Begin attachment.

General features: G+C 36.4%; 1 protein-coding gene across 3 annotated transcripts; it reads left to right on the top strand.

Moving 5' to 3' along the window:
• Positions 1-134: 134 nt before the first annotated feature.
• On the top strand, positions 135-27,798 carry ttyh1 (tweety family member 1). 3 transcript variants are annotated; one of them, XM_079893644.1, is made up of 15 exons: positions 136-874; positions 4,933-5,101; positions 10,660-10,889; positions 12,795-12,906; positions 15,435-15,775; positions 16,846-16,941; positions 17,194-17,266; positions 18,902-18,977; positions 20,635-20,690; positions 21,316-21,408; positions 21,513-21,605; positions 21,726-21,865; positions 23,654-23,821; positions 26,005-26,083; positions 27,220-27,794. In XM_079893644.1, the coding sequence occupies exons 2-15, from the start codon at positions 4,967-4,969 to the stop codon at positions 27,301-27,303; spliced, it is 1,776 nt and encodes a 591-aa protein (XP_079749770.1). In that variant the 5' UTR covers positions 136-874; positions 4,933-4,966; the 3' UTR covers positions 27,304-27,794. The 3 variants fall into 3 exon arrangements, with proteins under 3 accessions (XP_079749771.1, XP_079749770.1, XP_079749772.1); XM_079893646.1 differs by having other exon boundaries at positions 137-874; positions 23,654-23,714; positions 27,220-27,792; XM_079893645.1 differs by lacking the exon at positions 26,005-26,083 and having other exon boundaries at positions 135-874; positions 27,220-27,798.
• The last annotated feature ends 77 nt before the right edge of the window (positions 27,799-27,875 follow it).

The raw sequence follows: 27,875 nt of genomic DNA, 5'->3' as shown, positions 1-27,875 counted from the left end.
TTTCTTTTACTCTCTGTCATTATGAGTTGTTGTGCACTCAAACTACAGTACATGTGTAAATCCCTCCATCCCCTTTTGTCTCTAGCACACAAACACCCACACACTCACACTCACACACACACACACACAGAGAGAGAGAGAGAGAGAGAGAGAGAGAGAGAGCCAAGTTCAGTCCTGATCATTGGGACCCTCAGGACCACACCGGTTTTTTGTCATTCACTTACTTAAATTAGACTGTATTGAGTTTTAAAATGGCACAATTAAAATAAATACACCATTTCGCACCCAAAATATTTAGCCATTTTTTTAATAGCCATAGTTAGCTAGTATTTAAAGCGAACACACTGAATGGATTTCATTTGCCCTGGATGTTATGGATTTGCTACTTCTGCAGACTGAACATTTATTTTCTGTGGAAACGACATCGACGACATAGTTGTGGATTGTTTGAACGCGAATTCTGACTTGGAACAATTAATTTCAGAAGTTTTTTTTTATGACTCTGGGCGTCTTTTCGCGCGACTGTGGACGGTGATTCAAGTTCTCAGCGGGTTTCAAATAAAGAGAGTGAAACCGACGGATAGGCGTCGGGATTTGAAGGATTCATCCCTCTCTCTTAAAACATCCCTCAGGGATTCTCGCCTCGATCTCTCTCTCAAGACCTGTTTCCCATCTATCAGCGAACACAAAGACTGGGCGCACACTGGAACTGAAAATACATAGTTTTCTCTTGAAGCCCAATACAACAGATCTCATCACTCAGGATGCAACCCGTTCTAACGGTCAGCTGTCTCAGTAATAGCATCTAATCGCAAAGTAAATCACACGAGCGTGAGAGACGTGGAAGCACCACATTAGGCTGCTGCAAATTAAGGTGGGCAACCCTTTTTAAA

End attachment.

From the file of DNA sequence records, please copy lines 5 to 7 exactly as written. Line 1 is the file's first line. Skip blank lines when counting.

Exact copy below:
• The last annotated feature ends 77 nt before the right edge of the window (positions 27,799-27,875 follow it).

The raw sequence follows: 27,875 nt of genomic DNA, 5'->3' as shown, positions 1-27,875 counted from the left end.
TTTCTTTTACTCTCTGTCATTATGAGTTGTTGTGCACTCAAACTACAGTACATGTGTAAATCCCTCCATCCCCTTTTGTCTCTAGCACACAAACACCCACACACTCACACTCACACACACACACACACAGAGAGAGAGAGAGAGAGAGAGAGAGAGAGAGAGCCAAGTTCAGTCCTGATCATTGGGACCCTCAGGACCACACCGGTTTTTTGTCATTCACTTACTTAAATTAGACTGTATTGAGTTTTAAAATGGCACAATTAAAATAAATACACCATTTCGCACCCAAAATATTTAGCCATTTTTTTAATAGCCATAGTTAGCTAGTATTTAAAGCGAACACACTGAATGGATTTCATTTGCCCTGGATGTTATGGATTTGCTACTTCTGCAGACTGAACATTTATTTTCTGTGGAAACGACATCGACGACATAGTTGTGGATTGTTTGAACGCGAATTCTGACTTGGAACAATTAATTTCAGAAGTTTTTTTTTATGACTCTGGGCGTCTTTTCGCGCGACTGTGGACGGTGATTCAAGTTCTCAGCGGGTTTCAAATAAAGAGAGTGAAACCGACGGATAGGCGTCGGGATTTGAAGGATTCATCCCTCTCTCTTAAAACATCCCTCAGGGATTCTCGCCTCGATCTCTCTCTCAAGACCTGTTTCCCATCTATCAGCGAACACAAAGACTGGGCGCACACTGGAACTGAAAATACATAGTTTTCTCTTGAAGCCCAATACAACAGATCTCATCACTCAGGATGCAACCCGTTCTAACGGTCAGCTGTCTCAGTAATAGCATCTAATCGCAAAGTAAATCACACGAGCGTGAGAGACGTGGAAGCACCACATTAGGCTGCTGCAAATTAAGGTGGGCAACCCTTTTTAAA